We’ve outlined some basic information about three different types of life insurance but it’s always important to dig deeper and learn more about your options. Sometimes it helps to reach out to a financial professional and discuss what’s the right fit for you. If you are confused or intrigued by how insurance could be a part of your portfolio, set up an appointment with KJ Dykema, MRFC® and we’ll review what is the best way to move forward with your financial plan.
After two agonizing years of waiting, the big wedding day is finally near. But before you say your “I do’s” there is one more thing you need to check off your list - planning the financial journey you will take as a married couple. With finances being one of the leading causes for arguments and divorce, it is crucial you take this step together before walking down the aisle. Here are the three questions to ask before you get married.
The first question you should ask, will you be signing a prenuptial agreement? For some, the answer is simply “no” and they can move to the next question. But for others this is a complex and delicate process where both parties must seek individual counsel. In these agreements, topics to cover range from establishing a plan for their existing net worth and inheritance to the custody of a shared pet. How comprehensive an agreement is depends on the couple but the best thing to do is find a plan that benefits both parties.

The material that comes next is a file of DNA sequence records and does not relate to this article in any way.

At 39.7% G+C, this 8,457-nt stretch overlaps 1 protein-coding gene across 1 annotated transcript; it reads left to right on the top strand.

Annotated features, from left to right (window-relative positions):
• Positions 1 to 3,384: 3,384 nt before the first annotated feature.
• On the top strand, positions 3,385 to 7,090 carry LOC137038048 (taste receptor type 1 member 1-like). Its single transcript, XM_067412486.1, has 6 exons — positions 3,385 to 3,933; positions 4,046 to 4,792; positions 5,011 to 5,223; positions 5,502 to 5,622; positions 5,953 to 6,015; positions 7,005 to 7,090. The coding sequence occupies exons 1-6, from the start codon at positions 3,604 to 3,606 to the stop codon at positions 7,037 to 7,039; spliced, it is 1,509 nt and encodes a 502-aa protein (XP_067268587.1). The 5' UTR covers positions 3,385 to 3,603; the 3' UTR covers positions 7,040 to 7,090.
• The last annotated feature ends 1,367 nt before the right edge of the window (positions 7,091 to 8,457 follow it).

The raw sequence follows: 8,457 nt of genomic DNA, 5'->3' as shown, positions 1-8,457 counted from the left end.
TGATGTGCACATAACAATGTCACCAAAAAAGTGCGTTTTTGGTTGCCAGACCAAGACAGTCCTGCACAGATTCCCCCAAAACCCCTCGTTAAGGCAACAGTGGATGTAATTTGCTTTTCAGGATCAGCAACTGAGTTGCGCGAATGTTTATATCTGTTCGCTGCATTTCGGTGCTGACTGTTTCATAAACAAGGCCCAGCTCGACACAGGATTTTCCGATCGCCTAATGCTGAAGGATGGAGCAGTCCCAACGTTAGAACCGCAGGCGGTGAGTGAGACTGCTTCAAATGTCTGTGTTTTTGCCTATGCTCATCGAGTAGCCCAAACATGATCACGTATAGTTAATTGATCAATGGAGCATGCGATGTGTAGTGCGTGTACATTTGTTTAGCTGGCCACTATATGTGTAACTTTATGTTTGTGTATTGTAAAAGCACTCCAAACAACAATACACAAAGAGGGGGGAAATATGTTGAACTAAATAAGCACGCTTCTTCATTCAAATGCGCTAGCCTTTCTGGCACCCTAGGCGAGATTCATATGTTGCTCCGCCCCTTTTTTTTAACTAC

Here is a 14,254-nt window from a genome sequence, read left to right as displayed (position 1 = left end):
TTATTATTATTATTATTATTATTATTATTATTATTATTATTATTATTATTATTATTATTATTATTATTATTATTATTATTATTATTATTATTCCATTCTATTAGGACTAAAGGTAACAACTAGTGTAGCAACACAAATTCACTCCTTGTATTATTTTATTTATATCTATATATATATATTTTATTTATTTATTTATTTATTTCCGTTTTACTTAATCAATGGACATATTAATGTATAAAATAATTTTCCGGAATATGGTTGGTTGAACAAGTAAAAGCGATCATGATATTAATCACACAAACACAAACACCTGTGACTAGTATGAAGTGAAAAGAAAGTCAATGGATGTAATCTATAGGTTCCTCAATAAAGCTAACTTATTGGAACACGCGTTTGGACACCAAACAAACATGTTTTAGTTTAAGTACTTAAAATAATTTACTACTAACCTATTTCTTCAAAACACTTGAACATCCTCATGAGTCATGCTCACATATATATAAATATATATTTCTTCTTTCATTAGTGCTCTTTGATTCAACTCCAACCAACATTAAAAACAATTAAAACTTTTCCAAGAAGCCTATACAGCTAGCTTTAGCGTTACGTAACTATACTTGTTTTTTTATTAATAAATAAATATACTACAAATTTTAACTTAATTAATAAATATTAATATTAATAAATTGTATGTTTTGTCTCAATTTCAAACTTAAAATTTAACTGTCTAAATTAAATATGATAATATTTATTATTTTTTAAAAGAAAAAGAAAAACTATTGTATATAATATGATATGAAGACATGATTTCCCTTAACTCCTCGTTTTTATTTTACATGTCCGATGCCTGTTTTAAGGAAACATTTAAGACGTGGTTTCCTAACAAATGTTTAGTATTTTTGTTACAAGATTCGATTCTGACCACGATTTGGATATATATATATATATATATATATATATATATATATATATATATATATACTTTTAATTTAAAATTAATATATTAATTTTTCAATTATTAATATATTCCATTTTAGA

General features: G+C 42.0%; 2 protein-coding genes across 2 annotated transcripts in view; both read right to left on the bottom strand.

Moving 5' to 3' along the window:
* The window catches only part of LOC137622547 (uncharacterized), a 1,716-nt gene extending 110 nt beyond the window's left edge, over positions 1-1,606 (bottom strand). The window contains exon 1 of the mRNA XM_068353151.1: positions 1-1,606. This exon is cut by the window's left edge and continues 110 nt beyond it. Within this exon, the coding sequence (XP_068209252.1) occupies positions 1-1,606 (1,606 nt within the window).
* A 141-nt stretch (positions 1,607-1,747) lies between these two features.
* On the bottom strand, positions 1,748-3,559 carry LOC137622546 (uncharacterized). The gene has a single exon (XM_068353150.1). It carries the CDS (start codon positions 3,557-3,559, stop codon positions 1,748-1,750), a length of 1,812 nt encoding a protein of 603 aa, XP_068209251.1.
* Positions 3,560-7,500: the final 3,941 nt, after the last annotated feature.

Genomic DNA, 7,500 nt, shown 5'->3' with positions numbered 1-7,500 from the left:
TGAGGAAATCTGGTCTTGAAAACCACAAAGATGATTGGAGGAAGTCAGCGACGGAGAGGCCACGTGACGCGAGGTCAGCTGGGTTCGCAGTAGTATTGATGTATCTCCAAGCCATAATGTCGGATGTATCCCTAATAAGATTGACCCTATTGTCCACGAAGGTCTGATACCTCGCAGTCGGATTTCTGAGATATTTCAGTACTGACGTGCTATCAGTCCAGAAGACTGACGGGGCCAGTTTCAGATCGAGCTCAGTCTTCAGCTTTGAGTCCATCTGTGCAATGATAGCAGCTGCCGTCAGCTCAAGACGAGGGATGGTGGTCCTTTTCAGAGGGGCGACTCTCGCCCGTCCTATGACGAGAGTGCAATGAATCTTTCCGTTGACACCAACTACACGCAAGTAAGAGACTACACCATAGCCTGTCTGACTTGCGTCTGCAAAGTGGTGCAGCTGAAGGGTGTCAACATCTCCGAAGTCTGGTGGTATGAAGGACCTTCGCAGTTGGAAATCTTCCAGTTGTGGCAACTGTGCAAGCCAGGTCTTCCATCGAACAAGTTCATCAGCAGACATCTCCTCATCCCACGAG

The second question to ask, how will you set up your accounts? Surveys have found that 49% of baby boomers and 48% of Gen Xers join their accounts together (1 Konish). Whereas, the trend for millennials and younger generations are opting for entirely separate accounts. Some things to assess when making a decision to join or separate accounts include saving and spending habits, as well as the joint goals you want to reach together. There are pros and cons to each strategy but your priority should be regularly assessing your spending and savings to ensure it’s in line with your family goals.